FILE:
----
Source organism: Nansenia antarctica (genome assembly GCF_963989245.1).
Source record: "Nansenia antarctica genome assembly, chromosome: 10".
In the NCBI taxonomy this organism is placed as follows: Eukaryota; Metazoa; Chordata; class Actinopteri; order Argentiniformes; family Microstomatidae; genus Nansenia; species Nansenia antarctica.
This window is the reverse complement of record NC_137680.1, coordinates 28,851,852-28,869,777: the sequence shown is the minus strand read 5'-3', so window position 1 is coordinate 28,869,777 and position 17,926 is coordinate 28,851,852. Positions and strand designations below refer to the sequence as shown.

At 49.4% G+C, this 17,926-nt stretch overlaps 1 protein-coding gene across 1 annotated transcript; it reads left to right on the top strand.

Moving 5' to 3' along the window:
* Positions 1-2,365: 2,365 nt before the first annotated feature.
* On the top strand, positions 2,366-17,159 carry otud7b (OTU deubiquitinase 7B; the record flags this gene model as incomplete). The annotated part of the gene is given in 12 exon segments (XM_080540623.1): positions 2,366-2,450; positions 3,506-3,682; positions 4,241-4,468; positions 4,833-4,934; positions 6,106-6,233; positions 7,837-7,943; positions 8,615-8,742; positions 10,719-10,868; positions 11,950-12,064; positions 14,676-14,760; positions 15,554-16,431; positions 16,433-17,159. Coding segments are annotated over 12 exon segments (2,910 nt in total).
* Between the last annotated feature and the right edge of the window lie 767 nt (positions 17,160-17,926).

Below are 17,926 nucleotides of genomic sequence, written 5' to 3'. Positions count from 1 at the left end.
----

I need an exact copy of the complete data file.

Source organism: Nansenia antarctica (genome assembly GCF_963989245.1).
Source record: "Nansenia antarctica genome assembly, chromosome: 10".
In the NCBI taxonomy this organism is placed as follows: Eukaryota; Metazoa; Chordata; class Actinopteri; order Argentiniformes; family Microstomatidae; genus Nansenia; species Nansenia antarctica.
This window is the reverse complement of record NC_137680.1, coordinates 28,851,852-28,869,777: the sequence shown is the minus strand read 5'-3', so window position 1 is coordinate 28,869,777 and position 17,926 is coordinate 28,851,852. Positions and strand designations below refer to the sequence as shown.

At 49.4% G+C, this 17,926-nt stretch overlaps 1 protein-coding gene across 1 annotated transcript; it reads left to right on the top strand.

Moving 5' to 3' along the window:
* Positions 1-2,365: 2,365 nt before the first annotated feature.
* On the top strand, positions 2,366-17,159 carry otud7b (OTU deubiquitinase 7B; the record flags this gene model as incomplete). The annotated part of the gene is given in 12 exon segments (XM_080540623.1): positions 2,366-2,450; positions 3,506-3,682; positions 4,241-4,468; positions 4,833-4,934; positions 6,106-6,233; positions 7,837-7,943; positions 8,615-8,742; positions 10,719-10,868; positions 11,950-12,064; positions 14,676-14,760; positions 15,554-16,431; positions 16,433-17,159. Coding segments are annotated over 12 exon segments (2,910 nt in total).
* Between the last annotated feature and the right edge of the window lie 767 nt (positions 17,160-17,926).

Below are 17,926 nucleotides of genomic sequence, written 5' to 3'. Positions count from 1 at the left end.